Incentives in cruise terminal concession contracts
Institute for Transport en Maritime Management (ITMMA)
Research in transportation business & management
, p. 36-42
University of Antwerp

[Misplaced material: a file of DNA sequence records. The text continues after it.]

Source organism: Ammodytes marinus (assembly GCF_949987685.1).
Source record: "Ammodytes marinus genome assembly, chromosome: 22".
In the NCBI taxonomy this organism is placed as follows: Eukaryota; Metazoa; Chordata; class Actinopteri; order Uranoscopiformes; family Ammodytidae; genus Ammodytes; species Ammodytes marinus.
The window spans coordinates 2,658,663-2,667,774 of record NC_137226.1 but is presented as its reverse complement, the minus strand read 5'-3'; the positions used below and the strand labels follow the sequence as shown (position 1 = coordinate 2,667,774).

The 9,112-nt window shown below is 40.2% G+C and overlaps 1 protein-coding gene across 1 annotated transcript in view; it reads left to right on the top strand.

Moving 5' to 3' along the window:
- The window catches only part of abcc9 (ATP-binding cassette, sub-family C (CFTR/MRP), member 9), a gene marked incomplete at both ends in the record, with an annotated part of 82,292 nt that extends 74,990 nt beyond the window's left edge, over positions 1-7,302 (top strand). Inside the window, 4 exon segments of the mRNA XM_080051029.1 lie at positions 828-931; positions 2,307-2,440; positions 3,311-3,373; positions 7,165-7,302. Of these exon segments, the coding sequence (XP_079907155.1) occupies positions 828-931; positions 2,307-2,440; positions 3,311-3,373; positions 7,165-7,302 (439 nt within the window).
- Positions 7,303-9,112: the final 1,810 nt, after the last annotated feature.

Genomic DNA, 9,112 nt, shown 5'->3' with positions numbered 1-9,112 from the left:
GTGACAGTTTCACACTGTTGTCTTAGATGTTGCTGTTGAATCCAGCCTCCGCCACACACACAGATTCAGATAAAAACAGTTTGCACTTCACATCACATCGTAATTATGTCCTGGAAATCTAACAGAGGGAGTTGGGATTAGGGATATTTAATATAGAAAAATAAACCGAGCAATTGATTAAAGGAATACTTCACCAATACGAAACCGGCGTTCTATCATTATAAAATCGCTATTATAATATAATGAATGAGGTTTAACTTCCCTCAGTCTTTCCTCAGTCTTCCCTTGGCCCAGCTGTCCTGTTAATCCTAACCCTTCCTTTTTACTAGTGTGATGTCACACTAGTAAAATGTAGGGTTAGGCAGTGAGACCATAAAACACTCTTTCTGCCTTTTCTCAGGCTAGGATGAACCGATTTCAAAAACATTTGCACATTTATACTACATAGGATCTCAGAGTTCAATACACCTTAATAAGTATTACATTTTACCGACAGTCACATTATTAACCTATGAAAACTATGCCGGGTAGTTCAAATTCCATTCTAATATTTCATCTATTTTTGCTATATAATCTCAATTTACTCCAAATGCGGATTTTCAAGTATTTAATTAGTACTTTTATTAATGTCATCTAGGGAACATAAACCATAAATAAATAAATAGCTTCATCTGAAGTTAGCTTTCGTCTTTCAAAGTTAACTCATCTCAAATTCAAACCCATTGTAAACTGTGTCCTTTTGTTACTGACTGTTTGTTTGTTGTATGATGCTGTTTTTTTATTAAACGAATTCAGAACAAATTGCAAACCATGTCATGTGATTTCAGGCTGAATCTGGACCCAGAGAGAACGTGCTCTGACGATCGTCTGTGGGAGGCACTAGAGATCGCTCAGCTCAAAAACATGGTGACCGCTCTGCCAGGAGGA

Concession contracts are widely used to structure the relationship between public managing bodies of ports and entities that are granted the right to operate a terminal at a given port. This study initiates research on incentives in cruise port/terminal concession contracts by combining managerial insights with a more economic approach using game theory perspectives. It first outlines the conflict of interests between port authority and the contracting parties, demonstrating that, due to asymmetric information, a terminal operator might engage in activities that are undesirable from a port authority standpoint after the concession agreement is signed. Thus, incentives are needed to guarantee that the terminal operator does not only act on its own interest, but also take into account the managerial objectives of the port authority. A case-study of the Port of Galveston, Texas, is presented to provide an example of an existing incentive mechanism in place with provisions related to assignment and renewal of berth and terminal usage, fees, and the minimum passenger guarantees. Based on these managerial considerations, the case also points to key factors to be incorporated if cruise lines' behavior and moral hazard problems are modeled following a more economic approach based on game theory.